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A Fish Out of Water Gets Thrown Back in

Scott showed me two articles the other day written by Aaron walker, a well-known speaker and professor, and Leslie Jensen-Inman, a professor at UT, explaining why web education is behind the curve. Leslie notes “Right now, web education is out of date and fragmented. There are good people working hard to change this, but because of the structure of higher education, it will take time.”
As a graduate student studying digital marketing, I initially found this idea discouraging. Not just because of the time, energy, and money graduate school takes, but the fact that when I begin applying for a job my skills will already be out-dated. When applying for the program they forgot to mention that “everything in the curriculum will be useless by the time you graduate, so good luck getting a job!”

I pondered the argument all day and actually sent the articles to one of the college’s administrators who I know was hired to improve the programs curriculum. She may or may not have read them, but I felt that she would appreciate the gesture coming from a student. I couldn’t help but wonder why I felt like the only person in the program who was concerned with this issue. And then the answer came…

Dr. Adams is basically the only teacher that teaches web education courses in my program. In class on Thursday, Dr. Adams began class by showing us a video that some famous web designer produced. After the 5 minute video ended, there wasn’t a jaw intact in the entire classroom. We were completely astounded by this mans work of art and immediately realized how little we know.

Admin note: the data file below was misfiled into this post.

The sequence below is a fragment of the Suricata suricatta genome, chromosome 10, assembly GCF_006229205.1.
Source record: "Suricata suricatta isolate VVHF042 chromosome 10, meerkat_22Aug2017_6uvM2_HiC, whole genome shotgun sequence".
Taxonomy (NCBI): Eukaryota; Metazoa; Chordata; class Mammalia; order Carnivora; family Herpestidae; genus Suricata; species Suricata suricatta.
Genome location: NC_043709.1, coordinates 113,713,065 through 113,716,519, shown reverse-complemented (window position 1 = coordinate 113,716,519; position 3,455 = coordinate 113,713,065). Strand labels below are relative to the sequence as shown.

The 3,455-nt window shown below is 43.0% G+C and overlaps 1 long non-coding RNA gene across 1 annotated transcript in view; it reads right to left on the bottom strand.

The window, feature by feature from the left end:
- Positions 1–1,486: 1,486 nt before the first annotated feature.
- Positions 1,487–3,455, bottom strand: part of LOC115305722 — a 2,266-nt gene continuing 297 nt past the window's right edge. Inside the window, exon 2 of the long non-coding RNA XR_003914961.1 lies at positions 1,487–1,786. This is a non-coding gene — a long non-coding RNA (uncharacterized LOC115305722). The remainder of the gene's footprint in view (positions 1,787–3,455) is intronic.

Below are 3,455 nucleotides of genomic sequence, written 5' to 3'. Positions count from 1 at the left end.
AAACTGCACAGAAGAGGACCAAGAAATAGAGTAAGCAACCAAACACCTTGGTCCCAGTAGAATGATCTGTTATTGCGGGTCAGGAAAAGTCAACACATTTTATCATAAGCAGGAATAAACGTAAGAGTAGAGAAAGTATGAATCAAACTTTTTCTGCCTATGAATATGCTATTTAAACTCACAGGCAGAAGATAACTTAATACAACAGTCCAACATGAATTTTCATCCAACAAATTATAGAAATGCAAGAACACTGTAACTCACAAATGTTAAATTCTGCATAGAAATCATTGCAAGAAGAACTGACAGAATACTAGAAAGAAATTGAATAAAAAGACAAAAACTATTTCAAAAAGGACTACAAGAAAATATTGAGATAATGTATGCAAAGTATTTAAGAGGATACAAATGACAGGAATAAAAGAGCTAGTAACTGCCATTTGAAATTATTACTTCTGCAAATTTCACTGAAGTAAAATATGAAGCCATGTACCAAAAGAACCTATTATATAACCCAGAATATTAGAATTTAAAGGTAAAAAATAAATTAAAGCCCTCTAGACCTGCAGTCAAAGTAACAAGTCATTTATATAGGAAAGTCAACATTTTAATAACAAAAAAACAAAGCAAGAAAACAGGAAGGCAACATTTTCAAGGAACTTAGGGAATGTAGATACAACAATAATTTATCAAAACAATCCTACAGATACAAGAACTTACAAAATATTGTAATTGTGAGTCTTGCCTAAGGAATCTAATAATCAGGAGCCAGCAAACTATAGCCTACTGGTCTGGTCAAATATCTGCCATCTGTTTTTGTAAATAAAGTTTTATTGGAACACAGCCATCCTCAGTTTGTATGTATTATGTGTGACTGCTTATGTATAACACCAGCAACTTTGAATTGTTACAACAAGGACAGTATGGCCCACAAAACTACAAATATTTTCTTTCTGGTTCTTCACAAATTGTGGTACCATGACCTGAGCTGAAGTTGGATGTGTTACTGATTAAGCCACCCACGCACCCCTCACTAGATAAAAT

The awed silence ended when Dr. Adams spoke up “after leaving this class you will know how to use these programs and the basic web-design need- to- knows. To some people web-design is their life. Don’t be discouraged after we get the basics down, you can become as good as you want.”

Intimidation and discouragement when faced with a new endeavor is the best way to ensure failure. This is my first attempt to learn about the intricacies of the web, so I initially took the articles a bit too personal. Let’s face it: I’m probably not going to be a web-site developer right after I graduate; and just because I’m graduating in less than a year doesn’t mean I have to stop being a student.

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